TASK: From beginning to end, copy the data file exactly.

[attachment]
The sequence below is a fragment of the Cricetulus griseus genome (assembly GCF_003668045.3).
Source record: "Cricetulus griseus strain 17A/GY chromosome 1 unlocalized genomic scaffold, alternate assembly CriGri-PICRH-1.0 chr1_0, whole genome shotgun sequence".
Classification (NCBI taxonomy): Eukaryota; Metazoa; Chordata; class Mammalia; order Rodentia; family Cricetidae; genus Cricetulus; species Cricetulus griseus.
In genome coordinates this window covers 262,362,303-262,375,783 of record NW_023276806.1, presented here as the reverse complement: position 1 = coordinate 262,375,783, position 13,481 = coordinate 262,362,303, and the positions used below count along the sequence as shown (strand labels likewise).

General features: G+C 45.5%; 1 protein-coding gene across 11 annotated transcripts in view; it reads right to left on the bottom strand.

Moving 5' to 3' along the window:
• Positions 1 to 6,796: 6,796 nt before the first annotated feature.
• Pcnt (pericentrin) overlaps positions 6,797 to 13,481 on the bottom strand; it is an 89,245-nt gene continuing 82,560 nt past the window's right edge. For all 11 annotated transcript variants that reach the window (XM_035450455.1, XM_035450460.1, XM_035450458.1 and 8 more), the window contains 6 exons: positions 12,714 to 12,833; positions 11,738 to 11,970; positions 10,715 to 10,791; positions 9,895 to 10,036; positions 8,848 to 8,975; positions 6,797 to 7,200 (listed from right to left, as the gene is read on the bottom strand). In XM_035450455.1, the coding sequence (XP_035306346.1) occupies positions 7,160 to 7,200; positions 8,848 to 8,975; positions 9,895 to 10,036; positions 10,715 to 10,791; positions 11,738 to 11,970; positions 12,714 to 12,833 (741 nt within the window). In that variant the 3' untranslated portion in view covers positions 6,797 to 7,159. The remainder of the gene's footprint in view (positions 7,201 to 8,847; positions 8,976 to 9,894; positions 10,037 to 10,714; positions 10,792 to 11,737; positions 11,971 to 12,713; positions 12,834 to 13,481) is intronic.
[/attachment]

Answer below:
The sequence below is a fragment of the Cricetulus griseus genome (assembly GCF_003668045.3).
Source record: "Cricetulus griseus strain 17A/GY chromosome 1 unlocalized genomic scaffold, alternate assembly CriGri-PICRH-1.0 chr1_0, whole genome shotgun sequence".
Classification (NCBI taxonomy): Eukaryota; Metazoa; Chordata; class Mammalia; order Rodentia; family Cricetidae; genus Cricetulus; species Cricetulus griseus.
In genome coordinates this window covers 262,362,303-262,375,783 of record NW_023276806.1, presented here as the reverse complement: position 1 = coordinate 262,375,783, position 13,481 = coordinate 262,362,303, and the positions used below count along the sequence as shown (strand labels likewise).

General features: G+C 45.5%; 1 protein-coding gene across 11 annotated transcripts in view; it reads right to left on the bottom strand.

Moving 5' to 3' along the window:
• Positions 1 to 6,796: 6,796 nt before the first annotated feature.
• Pcnt (pericentrin) overlaps positions 6,797 to 13,481 on the bottom strand; it is an 89,245-nt gene continuing 82,560 nt past the window's right edge. For all 11 annotated transcript variants that reach the window (XM_035450455.1, XM_035450460.1, XM_035450458.1 and 8 more), the window contains 6 exons: positions 12,714 to 12,833; positions 11,738 to 11,970; positions 10,715 to 10,791; positions 9,895 to 10,036; positions 8,848 to 8,975; positions 6,797 to 7,200 (listed from right to left, as the gene is read on the bottom strand). In XM_035450455.1, the coding sequence (XP_035306346.1) occupies positions 7,160 to 7,200; positions 8,848 to 8,975; positions 9,895 to 10,036; positions 10,715 to 10,791; positions 11,738 to 11,970; positions 12,714 to 12,833 (741 nt within the window). In that variant the 3' untranslated portion in view covers positions 6,797 to 7,159. The remainder of the gene's footprint in view (positions 7,201 to 8,847; positions 8,976 to 9,894; positions 10,037 to 10,714; positions 10,792 to 11,737; positions 11,971 to 12,713; positions 12,834 to 13,481) is intronic.